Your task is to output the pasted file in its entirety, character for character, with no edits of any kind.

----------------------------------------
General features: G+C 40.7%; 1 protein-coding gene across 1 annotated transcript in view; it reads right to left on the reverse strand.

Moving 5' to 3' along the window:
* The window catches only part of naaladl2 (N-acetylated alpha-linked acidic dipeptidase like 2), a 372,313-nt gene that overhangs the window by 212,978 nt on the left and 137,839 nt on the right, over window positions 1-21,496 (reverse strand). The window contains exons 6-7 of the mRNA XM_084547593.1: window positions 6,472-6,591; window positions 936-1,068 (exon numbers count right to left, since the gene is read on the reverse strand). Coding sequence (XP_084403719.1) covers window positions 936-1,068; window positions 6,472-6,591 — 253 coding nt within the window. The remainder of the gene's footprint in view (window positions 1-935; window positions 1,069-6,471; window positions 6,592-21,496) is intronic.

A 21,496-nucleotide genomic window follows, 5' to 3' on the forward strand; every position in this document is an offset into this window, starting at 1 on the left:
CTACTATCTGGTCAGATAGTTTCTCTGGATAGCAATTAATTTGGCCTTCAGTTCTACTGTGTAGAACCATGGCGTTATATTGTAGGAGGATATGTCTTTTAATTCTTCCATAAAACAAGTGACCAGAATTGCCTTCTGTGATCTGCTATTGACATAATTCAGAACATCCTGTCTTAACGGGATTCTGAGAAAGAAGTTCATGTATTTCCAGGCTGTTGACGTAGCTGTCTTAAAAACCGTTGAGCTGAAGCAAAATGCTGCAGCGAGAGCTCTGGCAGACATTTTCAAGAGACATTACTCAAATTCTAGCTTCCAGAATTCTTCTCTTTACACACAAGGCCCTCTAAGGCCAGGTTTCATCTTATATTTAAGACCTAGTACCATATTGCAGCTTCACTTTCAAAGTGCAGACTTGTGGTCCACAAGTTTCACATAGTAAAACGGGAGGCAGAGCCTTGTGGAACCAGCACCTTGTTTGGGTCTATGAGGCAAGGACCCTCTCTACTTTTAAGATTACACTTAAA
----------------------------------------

General features: G+C 40.7%; 1 protein-coding gene across 1 annotated transcript in view; it reads right to left on the reverse strand.

Moving 5' to 3' along the window:
* The window catches only part of naaladl2 (N-acetylated alpha-linked acidic dipeptidase like 2), a 372,313-nt gene that overhangs the window by 212,978 nt on the left and 137,839 nt on the right, over window positions 1-21,496 (reverse strand). The window contains exons 6-7 of the mRNA XM_084547593.1: window positions 6,472-6,591; window positions 936-1,068 (exon numbers count right to left, since the gene is read on the reverse strand). Coding sequence (XP_084403719.1) covers window positions 936-1,068; window positions 6,472-6,591 — 253 coding nt within the window. The remainder of the gene's footprint in view (window positions 1-935; window positions 1,069-6,471; window positions 6,592-21,496) is intronic.

A 21,496-nucleotide genomic window follows, 5' to 3' on the forward strand; every position in this document is an offset into this window, starting at 1 on the left:
CTACTATCTGGTCAGATAGTTTCTCTGGATAGCAATTAATTTGGCCTTCAGTTCTACTGTGTAGAACCATGGCGTTATATTGTAGGAGGATATGTCTTTTAATTCTTCCATAAAACAAGTGACCAGAATTGCCTTCTGTGATCTGCTATTGACATAATTCAGAACATCCTGTCTTAACGGGATTCTGAGAAAGAAGTTCATGTATTTCCAGGCTGTTGACGTAGCTGTCTTAAAAACCGTTGAGCTGAAGCAAAATGCTGCAGCGAGAGCTCTGGCAGACATTTTCAAGAGACATTACTCAAATTCTAGCTTCCAGAATTCTTCTCTTTACACACAAGGCCCTCTAAGGCCAGGTTTCATCTTATATTTAAGACCTAGTACCATATTGCAGCTTCACTTTCAAAGTGCAGACTTGTGGTCCACAAGTTTCACATAGTAAAACGGGAGGCAGAGCCTTGTGGAACCAGCACCTTGTTTGGGTCTATGAGGCAAGGACCCTCTCTACTTTTAAGATTACACTTAAA